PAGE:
Fabian Demicoli

New Classification and Labeling Inventory opens way to safer use of hazardous substances

A big step towards a safer use of hazardous chemicals was taken today with the publication of the first EU Classification and Labelling Inventory. Released by the European Chemicals Agency (ECHA), it lists the classification of all the chemical substances used in the EU which allows identifying those that are potentially hazardous and may damage health and the environment. The aim is to provide industry, and in particular small companies, with easy access to information on the hazardousness of a given substance, facilitating the task to correctly classify and label substances and mixtures, as well as substitution of hazardous substances with less damaging alternatives where feasible.

 

The Inventory compiles information from over 3 million notifications for more than 100.000 substances submitted by manufacturers and importers in the framework of the Classification and Labelling Regulation (CLP) or registered under the REACH Regulation. Classification is essential to the safe use of chemicals because it indicates whether a chemical is hazardous and can damage health or the environment, and it determines the content of the labels of products used by workers and consumers. The Inventory should also help to promote a uniform classification of hazardous substances in Europe and in the world.

European Commission Vice-President Antonio Tajani, Commissioner for Industry and Entrepreneurship said: "This first inventory will make it easier for companies – including small businesses – to classify and label chemicals correctly. Again Europe is a frontrunner and publication of the Inventory will promote safer use of chemicals world-wide".

Janez Potočnik, Commissioner for Environment said: "This Inventory will increase transparency and improve safety for all those handling chemicals. It will help industry to select less hazardous chemicals and ultimately enable downstream users and consumers to choose products less harmful for health and the environment."

For more information:

ECHA – European Chemicals Agency

Towards harmonised classifications for all hazardous

substances

The inventory will greatly enhance the availability of information on the classification of all substances placed on the market in the EU. Based on experience from the past, it is to be expected that the inventory contains divergent information for identical substances, as different classifications may have been notified by different companies for the same hazardous substance. This stems mainly from impurities contained in substances or different information used by companies to classify the same substance. The Inventory will be a basis for companies to undertake efforts to agree on a uniform classification for a given substances as required by the CLP Regulation. In order to assist companies in this process, ECHA will develop a specific communication tool that will facilitate contacts among manufacturers and importers of chemicals, who wish to discuss reasons for differences and, where feasible, agree on a uniform classification. Manufacturers and importers of chemicals are encouraged to check the classifications for their substances in the Inventory and update their notifications if necessary. ECHA will regularly update the content of the Inventory.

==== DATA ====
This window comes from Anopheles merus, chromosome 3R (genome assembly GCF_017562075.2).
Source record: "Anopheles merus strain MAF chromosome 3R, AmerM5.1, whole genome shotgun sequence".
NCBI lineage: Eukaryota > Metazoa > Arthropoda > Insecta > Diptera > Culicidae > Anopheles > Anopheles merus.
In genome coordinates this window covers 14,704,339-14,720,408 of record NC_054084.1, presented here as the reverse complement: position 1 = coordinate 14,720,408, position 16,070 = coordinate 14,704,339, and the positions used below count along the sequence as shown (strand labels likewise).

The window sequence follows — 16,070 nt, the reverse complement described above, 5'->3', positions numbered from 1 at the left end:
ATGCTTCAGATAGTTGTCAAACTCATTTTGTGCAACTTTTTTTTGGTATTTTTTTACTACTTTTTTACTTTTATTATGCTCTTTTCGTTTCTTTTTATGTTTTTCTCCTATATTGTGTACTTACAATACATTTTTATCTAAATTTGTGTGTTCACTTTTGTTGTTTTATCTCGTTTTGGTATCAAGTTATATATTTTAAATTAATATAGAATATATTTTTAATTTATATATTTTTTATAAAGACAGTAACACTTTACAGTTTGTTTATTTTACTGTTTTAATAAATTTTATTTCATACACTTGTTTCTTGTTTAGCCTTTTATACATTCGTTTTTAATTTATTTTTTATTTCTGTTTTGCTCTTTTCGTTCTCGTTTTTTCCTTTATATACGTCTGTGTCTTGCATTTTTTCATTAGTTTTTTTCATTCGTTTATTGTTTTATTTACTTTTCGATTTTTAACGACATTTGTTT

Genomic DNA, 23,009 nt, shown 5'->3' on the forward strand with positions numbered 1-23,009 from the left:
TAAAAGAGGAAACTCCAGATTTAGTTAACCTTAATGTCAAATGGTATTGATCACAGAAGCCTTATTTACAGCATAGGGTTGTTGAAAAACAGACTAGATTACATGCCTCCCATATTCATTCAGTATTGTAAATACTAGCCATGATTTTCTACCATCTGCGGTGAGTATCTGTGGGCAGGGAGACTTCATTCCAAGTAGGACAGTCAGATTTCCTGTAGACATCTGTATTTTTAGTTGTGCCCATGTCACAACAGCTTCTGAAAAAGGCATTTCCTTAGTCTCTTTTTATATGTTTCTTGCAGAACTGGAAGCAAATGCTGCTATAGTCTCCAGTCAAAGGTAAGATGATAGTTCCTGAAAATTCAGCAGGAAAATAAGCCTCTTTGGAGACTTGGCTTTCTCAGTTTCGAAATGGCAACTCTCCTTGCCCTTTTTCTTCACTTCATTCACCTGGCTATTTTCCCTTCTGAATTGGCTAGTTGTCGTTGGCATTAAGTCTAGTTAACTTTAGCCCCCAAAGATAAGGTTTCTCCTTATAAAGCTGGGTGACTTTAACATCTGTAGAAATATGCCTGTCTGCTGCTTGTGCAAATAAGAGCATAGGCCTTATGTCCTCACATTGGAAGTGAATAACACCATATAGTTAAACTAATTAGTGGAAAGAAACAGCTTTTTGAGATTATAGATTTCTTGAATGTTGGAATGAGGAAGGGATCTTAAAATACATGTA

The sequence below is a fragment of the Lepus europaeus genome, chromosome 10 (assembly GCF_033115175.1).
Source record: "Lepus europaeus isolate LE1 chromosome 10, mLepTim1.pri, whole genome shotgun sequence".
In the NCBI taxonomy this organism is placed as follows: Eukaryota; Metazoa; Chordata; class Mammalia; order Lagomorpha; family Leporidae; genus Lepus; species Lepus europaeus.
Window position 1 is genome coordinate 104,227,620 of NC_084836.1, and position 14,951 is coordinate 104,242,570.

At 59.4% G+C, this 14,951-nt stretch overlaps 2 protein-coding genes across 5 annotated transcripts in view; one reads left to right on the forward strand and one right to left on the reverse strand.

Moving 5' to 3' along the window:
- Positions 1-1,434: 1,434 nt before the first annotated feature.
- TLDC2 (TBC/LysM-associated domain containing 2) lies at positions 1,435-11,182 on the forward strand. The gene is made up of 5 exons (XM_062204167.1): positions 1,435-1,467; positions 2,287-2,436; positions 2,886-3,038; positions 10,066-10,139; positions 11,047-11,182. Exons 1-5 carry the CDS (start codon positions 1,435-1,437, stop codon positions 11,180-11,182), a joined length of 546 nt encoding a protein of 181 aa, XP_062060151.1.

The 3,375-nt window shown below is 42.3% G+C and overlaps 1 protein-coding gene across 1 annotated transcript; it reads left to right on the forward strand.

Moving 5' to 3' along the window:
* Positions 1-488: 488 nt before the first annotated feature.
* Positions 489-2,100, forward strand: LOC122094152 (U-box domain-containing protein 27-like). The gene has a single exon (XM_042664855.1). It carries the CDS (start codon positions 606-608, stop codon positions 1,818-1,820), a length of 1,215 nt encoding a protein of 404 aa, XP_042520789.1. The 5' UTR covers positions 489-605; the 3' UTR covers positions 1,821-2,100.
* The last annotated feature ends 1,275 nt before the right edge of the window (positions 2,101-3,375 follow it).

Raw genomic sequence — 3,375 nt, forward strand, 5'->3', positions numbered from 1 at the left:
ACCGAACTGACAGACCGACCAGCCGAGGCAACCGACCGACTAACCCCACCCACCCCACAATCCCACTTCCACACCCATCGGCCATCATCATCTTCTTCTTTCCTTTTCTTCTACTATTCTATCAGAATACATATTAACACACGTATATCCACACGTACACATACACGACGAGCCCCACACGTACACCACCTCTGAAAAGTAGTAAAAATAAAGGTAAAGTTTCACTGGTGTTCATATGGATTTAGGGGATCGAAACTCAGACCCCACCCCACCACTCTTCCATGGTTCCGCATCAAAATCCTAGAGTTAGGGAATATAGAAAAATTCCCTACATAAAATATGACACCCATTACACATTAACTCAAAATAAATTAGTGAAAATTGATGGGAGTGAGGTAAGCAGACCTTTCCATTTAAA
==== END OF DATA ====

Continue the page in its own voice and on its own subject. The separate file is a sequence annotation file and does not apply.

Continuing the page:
Background

The main objective of the CLP Regulation is to protect human health and the environment. It also aims to facilitate the functioning of the internal market by harmonising the classification of substances and mixtures.

The Regulation is in line with the United Nations Globally Harmonised System for classification and labelling (GHS). The aim of GHS is to achieve global convergence of classification systems for chemicals, which will facilitate trade and improve the level of protection, in particular in countries that so far have not yet used such systems.

The responsibility for classifying substances and for agreeing on their uniform classification lies with industry. However, for substances with particularly severe hazards – such as substances that are carcinogenic, mutagenic or toxic to reproduction – Member State authorities and ECHA review all available information and propose harmonised classifications which the Commission makes mandatory through legislation.

 

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